24 million fewer pints of beer and cider consumed in Ireland in April 2020 compared to April 2019
That’s a lot of pints.
Overall sales of beer and cider in Ireland fell by 36% in April 2020 when compared to April of last year as a result of the closure of pubs due to the Covid-19 pandemic.
That's according to Nielsen data, which provides figures on the sale of beer and cider (Long Alcoholic Drinks) and spirits in Ireland. According to the same data, released on Tuesday, it's the equivalent of about 24 million pints.
As expected, the volume of beer and cider sold in the off-trade increased significantly (58%) in April of this year compared to last year, but due to pubs being closed, overall sales fell by 36%. It is estimated that 60% of beer and cider sales are in the on-trade in Ireland.
Alcohol consumption has fallen in general, with sales down by 35.6%. Sales of the volume of spirits decreased by 13% overall, despite a 24% increase in the volume of off-trade sales.
The data does not include wine sales, which, the industry estimates, has remained about the same in Ireland due an increase in off-trade sales. Off-trade sales of wine accounts for approximately 80% of wine sales in Ireland.
The Nielsen data also does not include sales data from Dunnes Store or discounted retailers.
Drinks Ireland, which released the Nielsen data, says Covid-19 has had a profound effect on the drinks industry in Ireland. As well as pubs having to close, jobs and revenue have been severely impacted by the closure of brewery and distillery visitor centres and restrictions in supply to off-trade channels, in Ireland and abroad.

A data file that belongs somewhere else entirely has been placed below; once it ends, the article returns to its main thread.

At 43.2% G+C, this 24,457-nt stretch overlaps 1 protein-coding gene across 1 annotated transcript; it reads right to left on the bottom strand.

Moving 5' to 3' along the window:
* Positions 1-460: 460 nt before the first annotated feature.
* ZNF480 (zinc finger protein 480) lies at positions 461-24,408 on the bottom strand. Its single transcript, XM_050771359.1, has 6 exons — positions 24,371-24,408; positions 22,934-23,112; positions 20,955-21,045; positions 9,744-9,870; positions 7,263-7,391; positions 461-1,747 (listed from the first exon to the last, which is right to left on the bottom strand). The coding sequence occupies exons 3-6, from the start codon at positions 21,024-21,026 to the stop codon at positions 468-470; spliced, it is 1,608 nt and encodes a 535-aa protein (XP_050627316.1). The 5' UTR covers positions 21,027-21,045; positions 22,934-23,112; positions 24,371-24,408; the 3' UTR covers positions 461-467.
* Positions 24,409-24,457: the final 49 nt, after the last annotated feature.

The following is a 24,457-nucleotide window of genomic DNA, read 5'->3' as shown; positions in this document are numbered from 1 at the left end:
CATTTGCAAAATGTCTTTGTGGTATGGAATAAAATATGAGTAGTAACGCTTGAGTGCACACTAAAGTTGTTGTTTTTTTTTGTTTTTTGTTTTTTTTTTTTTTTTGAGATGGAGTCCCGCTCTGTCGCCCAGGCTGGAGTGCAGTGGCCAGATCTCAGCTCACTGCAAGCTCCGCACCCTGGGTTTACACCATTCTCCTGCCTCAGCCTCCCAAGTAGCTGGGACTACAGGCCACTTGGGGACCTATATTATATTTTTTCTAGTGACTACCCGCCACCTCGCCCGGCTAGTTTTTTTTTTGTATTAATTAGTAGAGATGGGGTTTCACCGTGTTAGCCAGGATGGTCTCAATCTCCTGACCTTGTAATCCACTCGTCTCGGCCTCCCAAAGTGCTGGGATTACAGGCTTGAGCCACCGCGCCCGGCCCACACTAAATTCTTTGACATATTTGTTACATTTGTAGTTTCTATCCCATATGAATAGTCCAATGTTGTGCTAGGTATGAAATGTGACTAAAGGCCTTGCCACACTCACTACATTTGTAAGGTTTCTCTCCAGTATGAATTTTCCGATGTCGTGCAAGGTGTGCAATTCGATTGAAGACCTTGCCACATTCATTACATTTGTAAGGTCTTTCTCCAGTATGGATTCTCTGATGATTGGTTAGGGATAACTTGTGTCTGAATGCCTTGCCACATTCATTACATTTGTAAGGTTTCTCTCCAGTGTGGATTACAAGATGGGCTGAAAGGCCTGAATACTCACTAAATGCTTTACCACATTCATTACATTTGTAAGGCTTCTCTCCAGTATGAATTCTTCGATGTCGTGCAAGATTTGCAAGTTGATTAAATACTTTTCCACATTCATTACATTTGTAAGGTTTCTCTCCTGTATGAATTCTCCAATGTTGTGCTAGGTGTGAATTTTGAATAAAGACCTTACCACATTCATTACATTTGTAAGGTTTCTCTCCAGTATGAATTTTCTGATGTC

Commenting on the data, Patricia Callan, Director of Drinks Ireland, dismissed a perception that people in Ireland are drinking more since the introduction of various restrictions to curb the spread of the pandemic in March.
Since 2001, according to data from the Central Statistics Office (CSO) and Revenue, the average per adult alcohol consumption in Ireland has fallen by 23.2%.
“There has been a perception that people are drinking more as a result of the Covid-19 restrictions, but these figures clearly show that this is not the case, with overall sales down by just under 36%,” Callan said.
“With pubs, restaurants and hotels closed and Government restrictions in place, there’s been not only a fall in the amount of alcohol consumed, but changes in the way people drink.
“Many people have taken part in a virtual drink with family or friends, but we’re also seeing an array of online wine and drink tastings, and cocktail-making events. People are also enjoying a drink in the garden in the sun, or with dinner at home after work, allowing for a little bit of normality at this time.
“It’s important that people maintain a healthy and balanced lifestyle at this time, and this includes not drinking to excess. For anyone looking for more information about alcohol consumption during the Covid-19 crisis or for information about low-risk consumption guidelines, we’d urge them to visit Drink Aware.”